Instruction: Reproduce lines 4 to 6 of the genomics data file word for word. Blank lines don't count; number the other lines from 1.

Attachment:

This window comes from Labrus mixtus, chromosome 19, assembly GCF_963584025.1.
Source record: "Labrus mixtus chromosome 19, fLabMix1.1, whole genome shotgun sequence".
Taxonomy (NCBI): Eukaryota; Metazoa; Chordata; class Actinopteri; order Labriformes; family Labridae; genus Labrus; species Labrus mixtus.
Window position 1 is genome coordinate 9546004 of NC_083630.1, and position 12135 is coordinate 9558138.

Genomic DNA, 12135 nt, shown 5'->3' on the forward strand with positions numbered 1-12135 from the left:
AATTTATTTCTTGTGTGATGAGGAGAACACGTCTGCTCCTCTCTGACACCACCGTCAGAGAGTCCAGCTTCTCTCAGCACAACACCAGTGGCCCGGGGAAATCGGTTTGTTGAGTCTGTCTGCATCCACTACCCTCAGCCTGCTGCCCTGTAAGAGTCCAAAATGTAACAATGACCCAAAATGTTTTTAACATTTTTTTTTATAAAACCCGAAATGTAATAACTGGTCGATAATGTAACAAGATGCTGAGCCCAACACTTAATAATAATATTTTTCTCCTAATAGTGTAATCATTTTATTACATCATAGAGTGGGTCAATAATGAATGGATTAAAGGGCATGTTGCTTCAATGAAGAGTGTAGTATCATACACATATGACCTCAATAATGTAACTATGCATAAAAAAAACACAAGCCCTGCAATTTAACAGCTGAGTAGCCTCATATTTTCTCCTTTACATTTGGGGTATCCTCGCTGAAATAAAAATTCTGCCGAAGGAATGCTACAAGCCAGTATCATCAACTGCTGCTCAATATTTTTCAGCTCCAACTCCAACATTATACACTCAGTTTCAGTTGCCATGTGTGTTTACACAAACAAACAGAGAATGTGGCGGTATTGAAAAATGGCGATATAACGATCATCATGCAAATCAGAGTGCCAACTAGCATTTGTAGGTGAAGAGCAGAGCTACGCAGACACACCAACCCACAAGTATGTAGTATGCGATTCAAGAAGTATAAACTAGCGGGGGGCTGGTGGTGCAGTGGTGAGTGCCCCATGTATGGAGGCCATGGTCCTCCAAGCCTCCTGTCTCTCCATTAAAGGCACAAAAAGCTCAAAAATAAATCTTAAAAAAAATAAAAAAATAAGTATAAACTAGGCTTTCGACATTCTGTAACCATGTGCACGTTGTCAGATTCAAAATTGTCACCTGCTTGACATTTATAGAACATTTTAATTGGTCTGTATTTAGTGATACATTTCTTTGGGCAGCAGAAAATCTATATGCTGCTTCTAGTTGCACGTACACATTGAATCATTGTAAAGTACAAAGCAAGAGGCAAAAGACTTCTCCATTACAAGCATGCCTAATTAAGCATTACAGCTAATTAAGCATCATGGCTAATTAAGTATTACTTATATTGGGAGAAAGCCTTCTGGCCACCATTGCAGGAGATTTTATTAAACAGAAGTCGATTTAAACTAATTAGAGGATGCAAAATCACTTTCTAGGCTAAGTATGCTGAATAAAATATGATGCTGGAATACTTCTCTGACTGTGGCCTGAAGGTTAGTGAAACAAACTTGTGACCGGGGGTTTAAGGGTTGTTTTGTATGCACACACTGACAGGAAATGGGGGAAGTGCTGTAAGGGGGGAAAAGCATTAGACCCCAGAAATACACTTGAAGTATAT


Window position 1 is genome coordinate 9546004 of NC_083630.1, and position 12135 is coordinate 9558138.

Genomic DNA, 12135 nt, shown 5'->3' on the forward strand with positions numbered 1-12135 from the left:
AATTTATTTCTTGTGTGATGAGGAGAACACGTCTGCTCCTCTCTGACACCACCGTCAGAGAGTCCAGCTTCTCTCAGCACAACACCAGTGGCCCGGGGAAATCGGTTTGTTGAGTCTGTCTGCATCCACTACCCTCAGCCTGCTGCCCTGTAAGAGTCCAAAATGTAACAATGACCCAAAATGTTTTTAACATTTTTTTTTATAAAACCCGAAATGTAATAACTGGTCGATAATGTAACAAGATGCTGAGCCCAACACTTAATAATAATATTTTTCTCCTAATAGTGTAATCATTTTATTACATCATAGAGTGGGTCAATAATGAATGGATTAAAGGGCATGTTGCTTCAATGAAGAGTGTAGTATCATACACATATGACCTCAATAATGTAACTATGCATAAAAAAAACACAAGCCCTGCAATTTAACAGCTGAGTAGCCTCATATTTTCTCCTTTACATTTGGGGTATCCTCGCTGAAATAAAAATTCTGCCGAAGGAATGCTACAAGCCAGTATCATCAACTGCTGCTCAATATTTTTCAGCTCCAACTCCAACATTATACACTCAGTTTCAGTTGCCATGTGTGTTTACACAAACAAACAGAGAATGTGGCGGTATTGAAAAATGGCGATATAACGATCATCATGCAAATCAGAGTGCCAACTAGCATTTGTAGGTGAAGAGCAGAGCTACGCAGACACACCAACCCACAAGTATGTAGTATGCGATTCAAGAAGTATAAACTAGCGGGGGGCTGGTGGTGCAGTGGTGAGTGCCCCATGTATGGAGGCCATGGTCCTCCAAGCCTCCTGTCTCTCCATTAAAGGCACAAAAAGCTCAAAAATAAATCTTAAAAAAAATAAAAAAATAAGTATAAACTAGGCTTTCGACATTCTGTAACCATGTGCACGTTGTCAGATTCAAAATTGTCACCTGCTTGACATTTATAGAACATTTTAATTGGTCTGTATTTAGTGATACATTTCTTTGGGCAGCAGAAAATCTATATGCTGCTTCTAGTTGCACGTACACATTGAATCATTGTAAAGTACAAAGCAAGAGGCAAAAGACTTCTCCATTACAAGCATGCCTAATTAAGCATTACAGCTAATTAAGCATCATGGCTAATTAAGTATTACTTATATTGGGAGAAAGCCTTCTGGCCACCATTGCAGGAGATTTTATTAAACAGAAGTCGATTTAAACTAATTAGAGGATGCAAAATCACTTTCTAGGCTAAGTATGCTGAATAAAATATGATGCTGGAATACTTCTCTGACTGTGGCCTGAAGGTTAGTGAAACAAACTTGTGACCGGGGGTTTAAGGGTTGTTTTGTATGCACACACTGACAGGAAATGGGGGAAGTGCTGTAAGGGGGGAAAAGCATTAGACCCCAGAAATACACTTGAAGTATAT